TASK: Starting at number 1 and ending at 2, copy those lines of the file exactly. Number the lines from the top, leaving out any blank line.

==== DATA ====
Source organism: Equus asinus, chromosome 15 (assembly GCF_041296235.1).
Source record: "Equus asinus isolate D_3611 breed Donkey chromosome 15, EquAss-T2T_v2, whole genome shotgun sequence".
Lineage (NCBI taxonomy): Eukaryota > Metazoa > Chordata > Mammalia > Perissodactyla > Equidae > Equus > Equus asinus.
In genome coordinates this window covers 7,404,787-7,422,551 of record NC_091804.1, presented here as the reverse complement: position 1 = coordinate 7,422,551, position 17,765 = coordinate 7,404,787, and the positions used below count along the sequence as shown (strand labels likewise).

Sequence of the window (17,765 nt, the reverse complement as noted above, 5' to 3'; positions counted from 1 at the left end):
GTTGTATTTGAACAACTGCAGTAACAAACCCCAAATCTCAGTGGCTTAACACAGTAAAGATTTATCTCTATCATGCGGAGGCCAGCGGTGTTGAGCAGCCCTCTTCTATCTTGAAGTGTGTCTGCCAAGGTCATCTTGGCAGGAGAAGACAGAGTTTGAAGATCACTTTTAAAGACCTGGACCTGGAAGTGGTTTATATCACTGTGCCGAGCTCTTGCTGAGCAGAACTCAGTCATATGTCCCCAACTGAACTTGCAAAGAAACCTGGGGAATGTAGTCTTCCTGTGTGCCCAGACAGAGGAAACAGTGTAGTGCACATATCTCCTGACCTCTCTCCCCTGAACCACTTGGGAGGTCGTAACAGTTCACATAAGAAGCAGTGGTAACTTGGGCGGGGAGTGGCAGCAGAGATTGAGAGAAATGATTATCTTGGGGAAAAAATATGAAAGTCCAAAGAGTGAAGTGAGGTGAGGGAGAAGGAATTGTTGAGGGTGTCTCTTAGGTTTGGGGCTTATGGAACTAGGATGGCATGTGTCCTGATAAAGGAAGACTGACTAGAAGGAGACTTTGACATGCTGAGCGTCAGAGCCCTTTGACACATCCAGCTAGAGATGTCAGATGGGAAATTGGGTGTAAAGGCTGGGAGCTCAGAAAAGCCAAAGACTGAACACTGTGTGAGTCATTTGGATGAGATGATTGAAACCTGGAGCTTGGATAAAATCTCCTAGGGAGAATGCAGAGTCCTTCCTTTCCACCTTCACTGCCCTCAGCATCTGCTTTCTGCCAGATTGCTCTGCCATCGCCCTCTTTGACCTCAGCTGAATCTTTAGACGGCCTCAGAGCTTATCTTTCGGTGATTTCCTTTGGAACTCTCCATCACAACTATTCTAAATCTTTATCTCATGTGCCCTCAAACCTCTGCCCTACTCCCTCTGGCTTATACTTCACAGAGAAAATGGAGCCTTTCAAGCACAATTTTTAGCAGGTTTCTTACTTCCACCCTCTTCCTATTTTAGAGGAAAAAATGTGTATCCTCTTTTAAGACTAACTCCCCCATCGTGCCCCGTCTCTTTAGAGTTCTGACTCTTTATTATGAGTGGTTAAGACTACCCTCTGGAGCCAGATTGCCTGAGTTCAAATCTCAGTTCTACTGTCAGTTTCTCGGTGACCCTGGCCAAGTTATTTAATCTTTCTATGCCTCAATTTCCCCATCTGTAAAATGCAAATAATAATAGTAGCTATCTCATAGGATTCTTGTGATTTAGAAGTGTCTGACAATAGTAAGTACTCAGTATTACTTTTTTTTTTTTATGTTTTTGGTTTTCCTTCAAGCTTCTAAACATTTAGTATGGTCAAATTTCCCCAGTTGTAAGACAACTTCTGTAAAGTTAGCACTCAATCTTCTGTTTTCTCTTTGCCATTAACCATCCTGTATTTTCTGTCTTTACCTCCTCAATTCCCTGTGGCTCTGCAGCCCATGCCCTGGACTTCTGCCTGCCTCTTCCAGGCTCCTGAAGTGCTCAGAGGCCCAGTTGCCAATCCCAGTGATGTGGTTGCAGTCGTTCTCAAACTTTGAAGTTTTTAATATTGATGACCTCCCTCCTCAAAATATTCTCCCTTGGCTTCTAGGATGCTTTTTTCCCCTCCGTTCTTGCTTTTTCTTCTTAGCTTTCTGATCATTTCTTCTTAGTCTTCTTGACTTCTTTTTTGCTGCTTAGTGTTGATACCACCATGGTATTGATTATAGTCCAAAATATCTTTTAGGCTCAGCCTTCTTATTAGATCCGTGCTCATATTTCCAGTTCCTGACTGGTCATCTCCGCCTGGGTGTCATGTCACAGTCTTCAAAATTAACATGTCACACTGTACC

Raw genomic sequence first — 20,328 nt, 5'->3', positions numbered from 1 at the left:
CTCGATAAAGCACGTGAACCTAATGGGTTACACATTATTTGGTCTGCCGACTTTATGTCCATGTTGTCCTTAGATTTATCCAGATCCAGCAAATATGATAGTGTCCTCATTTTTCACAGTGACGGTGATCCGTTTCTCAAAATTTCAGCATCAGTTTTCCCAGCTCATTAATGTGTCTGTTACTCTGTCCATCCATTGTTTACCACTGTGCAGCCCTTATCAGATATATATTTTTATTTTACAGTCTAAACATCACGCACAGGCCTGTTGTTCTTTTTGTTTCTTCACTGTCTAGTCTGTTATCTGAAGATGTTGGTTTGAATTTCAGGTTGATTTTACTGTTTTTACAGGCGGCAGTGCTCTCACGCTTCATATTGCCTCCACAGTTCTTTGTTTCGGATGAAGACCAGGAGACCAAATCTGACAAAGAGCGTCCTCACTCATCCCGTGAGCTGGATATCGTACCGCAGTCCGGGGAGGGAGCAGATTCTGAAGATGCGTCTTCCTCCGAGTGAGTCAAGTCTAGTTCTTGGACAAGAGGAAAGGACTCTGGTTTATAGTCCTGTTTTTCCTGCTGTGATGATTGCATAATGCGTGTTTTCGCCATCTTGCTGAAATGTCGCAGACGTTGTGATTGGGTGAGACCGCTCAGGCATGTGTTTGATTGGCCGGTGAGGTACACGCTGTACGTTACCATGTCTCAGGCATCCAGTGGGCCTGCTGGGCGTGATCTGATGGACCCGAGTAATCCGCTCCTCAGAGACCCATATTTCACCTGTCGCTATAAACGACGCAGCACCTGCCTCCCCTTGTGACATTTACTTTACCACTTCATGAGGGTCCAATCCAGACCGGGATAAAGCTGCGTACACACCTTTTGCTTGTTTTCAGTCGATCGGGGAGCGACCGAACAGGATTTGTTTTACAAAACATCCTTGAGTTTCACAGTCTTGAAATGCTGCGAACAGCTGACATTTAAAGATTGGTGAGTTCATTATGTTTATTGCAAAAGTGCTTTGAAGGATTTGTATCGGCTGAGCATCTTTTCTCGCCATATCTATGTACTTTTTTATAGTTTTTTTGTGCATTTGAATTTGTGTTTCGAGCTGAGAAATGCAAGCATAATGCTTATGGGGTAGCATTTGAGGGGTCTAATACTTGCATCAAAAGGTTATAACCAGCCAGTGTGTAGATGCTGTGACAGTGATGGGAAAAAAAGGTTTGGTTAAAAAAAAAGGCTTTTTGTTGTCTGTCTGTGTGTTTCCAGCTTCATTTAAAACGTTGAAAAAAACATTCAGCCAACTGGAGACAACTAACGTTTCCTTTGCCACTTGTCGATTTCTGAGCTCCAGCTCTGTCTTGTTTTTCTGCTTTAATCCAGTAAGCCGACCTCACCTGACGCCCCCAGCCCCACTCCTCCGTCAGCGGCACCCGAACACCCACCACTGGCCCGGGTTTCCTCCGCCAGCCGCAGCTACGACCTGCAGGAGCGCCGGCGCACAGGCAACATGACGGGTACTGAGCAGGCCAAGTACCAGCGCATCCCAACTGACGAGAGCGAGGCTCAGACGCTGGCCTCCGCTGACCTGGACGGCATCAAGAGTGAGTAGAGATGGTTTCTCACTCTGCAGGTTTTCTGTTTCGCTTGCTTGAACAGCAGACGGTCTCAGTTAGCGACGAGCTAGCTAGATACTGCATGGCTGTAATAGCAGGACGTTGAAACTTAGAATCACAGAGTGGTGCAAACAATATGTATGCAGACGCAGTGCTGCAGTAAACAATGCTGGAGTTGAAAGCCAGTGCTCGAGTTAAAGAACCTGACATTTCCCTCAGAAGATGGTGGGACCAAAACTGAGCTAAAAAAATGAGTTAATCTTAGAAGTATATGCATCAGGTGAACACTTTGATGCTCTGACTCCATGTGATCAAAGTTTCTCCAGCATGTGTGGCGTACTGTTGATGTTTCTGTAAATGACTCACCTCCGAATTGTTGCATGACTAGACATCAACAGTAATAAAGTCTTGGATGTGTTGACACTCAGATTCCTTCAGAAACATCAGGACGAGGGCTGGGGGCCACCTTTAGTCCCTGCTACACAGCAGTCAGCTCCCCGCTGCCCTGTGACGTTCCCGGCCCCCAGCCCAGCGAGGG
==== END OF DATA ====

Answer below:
Source organism: Equus asinus, chromosome 15 (assembly GCF_041296235.1).
Source record: "Equus asinus isolate D_3611 breed Donkey chromosome 15, EquAss-T2T_v2, whole genome shotgun sequence".